Methods/Techniques to drive heavy loads with Microcontrollers
- SSR(Solid State Relay)
The upper list starts from low power control electronic component(Transistor) to high power control(SSR-Solid State relay). These electronic components can be interfaced with any vendor of microcontrollers Altera, Atmel, Cypress Semiconductor, Maxim Integrated, EPSON Semiconductor, Freescale Semiconductor, Infineon, Intel, Microchip Technology, National Semiconductor, NXP Semiconductors, Panasonic, Parallax, Silicon Laboratories, Silicon Motion, Sony, STMicroelectronics, Texas Instruments, Toshiba. I interfaced the above components in many circuits with different microcontrollers e.g Arduino, Pic, Stm32, 8051, Picaxe, Avr, Atmega, Arm and LPC series etc to control high power loads. The above components can be used with mini computers or development boards such as BeagleBone, Raspberry Pi, Olimex and Xilinx FPGA boards.
Driving heavy loads with Microcontrollers and Transistors.
Generally transistor can handle currents up to 600 mills Amperes and voltage up to 20 volts. The ratings can be little bit high or low. The maximum power that a transistor can handle is 12 watts to 18 watts. This power is enough to control loads that falls below 18 watt power such as dc toy motors and dc bulbs etc. But still this power is not enough to control the loads that consumes continuous current of 1 amperes.
Transistor can be arranged together for high current gain. Most popular configuration is darlington configuration in which a high current gain is achieved by small voltage switch. Many commercial ic’s are available in market that contain the transistors build in side them. Such as ULN2003 and ULN2803 contains darlington transistor array in side them.
Darlington circuit configuration and ULN2003 ic pin out is shown on the right hand side. ULN2003 contains 7 darlington configuration in side it. Its easy to use the ic instead of making the darlington configuration by our own. Ic consumes less space and less connections are required.
Driving heavy loads with Microcontrollers and Optocoupler.
A general optocoupler circuit with connections to microcontroller is shown on the left hand side. A motor is driven by the microcontroller. Optocuplers are used in many circuits to isolate the circuit from the other. This way danger of high spikes is eliminated. If their is a high spike it will only blow off the optocoupler at the remain circuit will remain safe. It is generally used in high valuable circuit cores. To isolate them with high current regulation circuits.
Optocouplers can handle more power than transistors. Such as FOD3180 optocoupler that can handle continuous 2 Amperes of current and 10 volts to 20 volts. DC Optocouplers can control power up to 40 watts to 60 watts.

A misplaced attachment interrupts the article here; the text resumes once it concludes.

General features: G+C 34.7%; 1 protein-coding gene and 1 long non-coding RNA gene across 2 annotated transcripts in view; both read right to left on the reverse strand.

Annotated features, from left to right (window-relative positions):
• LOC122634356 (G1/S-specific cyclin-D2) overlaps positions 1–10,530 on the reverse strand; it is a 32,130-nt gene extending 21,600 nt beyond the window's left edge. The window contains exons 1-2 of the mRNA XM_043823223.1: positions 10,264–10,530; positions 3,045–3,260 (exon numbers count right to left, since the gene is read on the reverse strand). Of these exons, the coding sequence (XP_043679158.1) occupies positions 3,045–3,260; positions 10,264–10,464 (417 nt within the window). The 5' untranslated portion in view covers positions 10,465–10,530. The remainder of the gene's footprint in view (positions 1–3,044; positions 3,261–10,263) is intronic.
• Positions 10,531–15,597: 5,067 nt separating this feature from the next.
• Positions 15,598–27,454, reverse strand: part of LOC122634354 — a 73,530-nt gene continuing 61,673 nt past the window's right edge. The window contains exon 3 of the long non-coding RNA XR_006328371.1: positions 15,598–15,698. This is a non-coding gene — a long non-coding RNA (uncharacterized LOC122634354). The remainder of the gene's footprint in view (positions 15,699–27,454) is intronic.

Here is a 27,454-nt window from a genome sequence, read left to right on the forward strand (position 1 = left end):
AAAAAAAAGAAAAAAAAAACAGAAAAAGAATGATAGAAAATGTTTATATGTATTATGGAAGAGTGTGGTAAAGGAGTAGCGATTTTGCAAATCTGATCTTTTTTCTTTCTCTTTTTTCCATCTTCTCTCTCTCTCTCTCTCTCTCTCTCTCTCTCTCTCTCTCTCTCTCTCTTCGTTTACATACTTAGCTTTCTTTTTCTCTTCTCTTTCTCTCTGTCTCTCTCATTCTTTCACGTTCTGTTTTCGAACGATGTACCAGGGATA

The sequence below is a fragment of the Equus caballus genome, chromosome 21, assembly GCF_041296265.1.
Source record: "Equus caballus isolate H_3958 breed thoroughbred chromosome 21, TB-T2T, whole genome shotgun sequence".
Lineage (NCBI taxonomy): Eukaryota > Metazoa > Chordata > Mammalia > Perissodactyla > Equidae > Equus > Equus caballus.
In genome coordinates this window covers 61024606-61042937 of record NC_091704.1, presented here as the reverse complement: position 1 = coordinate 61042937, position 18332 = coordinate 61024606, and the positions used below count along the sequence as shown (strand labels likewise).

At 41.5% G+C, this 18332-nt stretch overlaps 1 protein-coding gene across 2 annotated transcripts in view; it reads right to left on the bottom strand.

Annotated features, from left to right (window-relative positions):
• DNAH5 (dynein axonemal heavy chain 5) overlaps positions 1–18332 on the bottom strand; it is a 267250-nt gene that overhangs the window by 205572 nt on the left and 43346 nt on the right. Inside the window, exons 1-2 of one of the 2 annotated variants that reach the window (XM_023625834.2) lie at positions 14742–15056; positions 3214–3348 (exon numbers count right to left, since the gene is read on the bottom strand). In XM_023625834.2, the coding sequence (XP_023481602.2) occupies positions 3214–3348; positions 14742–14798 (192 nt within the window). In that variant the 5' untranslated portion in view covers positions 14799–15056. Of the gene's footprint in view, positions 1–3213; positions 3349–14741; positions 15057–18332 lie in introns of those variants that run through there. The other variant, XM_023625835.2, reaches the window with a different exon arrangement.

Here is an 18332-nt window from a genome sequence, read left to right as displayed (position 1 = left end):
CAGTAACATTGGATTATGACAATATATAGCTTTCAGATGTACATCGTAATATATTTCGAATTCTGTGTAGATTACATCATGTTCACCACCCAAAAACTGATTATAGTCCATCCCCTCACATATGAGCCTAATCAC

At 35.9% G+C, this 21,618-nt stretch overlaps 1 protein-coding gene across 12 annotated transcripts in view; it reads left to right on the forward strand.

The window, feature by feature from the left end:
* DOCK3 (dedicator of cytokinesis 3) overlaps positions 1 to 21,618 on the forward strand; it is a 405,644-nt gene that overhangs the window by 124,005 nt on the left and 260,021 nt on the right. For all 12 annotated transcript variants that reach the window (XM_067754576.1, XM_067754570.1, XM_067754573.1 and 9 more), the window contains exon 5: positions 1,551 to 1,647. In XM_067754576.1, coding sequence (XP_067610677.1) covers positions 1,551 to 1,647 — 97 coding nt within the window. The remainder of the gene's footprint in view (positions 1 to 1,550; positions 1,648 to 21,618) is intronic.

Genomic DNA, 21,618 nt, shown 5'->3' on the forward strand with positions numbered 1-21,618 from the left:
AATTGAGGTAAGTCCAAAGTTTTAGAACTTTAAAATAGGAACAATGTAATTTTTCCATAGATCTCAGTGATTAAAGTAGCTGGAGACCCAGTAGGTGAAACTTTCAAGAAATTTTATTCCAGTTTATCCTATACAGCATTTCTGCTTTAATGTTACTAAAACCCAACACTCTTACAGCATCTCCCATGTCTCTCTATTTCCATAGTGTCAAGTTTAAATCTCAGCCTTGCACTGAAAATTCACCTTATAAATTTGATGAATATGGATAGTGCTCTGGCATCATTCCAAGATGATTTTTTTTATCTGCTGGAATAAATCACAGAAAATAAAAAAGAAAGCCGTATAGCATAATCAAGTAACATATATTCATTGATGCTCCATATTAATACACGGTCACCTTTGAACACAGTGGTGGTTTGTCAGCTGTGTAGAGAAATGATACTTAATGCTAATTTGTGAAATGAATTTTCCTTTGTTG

Unlike transistors which are not useful in switching AC loads. Optocouplers can be used to control heavy AC loads. This will be discussed in SSR(Solid State relays) topic.
Driving heavy loads with Microcontrollers and Relays.
of current flow between common and normally close line. But when a sufficient voltage is applied across the coil of relay the common pin shorts with the NO(Normally Open) pin. Making a path of current flow between common and normally open pin. The path is a straight mechanical connection between wires. A 5 pin relay is shown on left hand side. Relay’s comes in many packages such as single pole single through, double pole and double through(DBDT), Single pole double trough(SPST) etc.
Relays can directly be controlled with microcontroller pins. Small +3 volt and +5 volt relays can directly be controlled trough microcontrollers GPIO(General purpose input/output) pins. But some relays coils require more current to switch the output channel. In order to supply them sufficient voltage they are derived through transistors. Relays can handle 10-15 Amperes of current and 110-220 volts. We can easily control a 500 watt load with standard relays.
Driving heavy loads with Microcontrollers and Mosfets.
Driving heavy loads with Microcontrollers and SSR(Solid State Relay)
In order to fully understand the ssr working we must first understand two electronic components. These components are building block of SSR. The components them self are evolved from transistors working concept.
The name Triac stands for triode (three electrode) AC switch. It is a thyristor device similar to an SCR, but differs in that it can be triggered into conduction in both directions, in response to a positive or negative gate signal. TRIAC ans SCR symbols are shown on the left hand side. SCR can work like TRIAC if we attach one more SCR in opposite direction to it and gate are combined.
SCR and TRAIC are used to control AC loads. They are used to control mains electricity phases etc. They can also work on PWM input. They are widely used in AC circuits to dim lights. Standard dimmers available in market are all comprised of SCR or TRIAC.A SSR for AC use usually consists of an opto isolator driving a Triac. A SSR for DC use usually consists of an opto isolator driving a power MOSFET.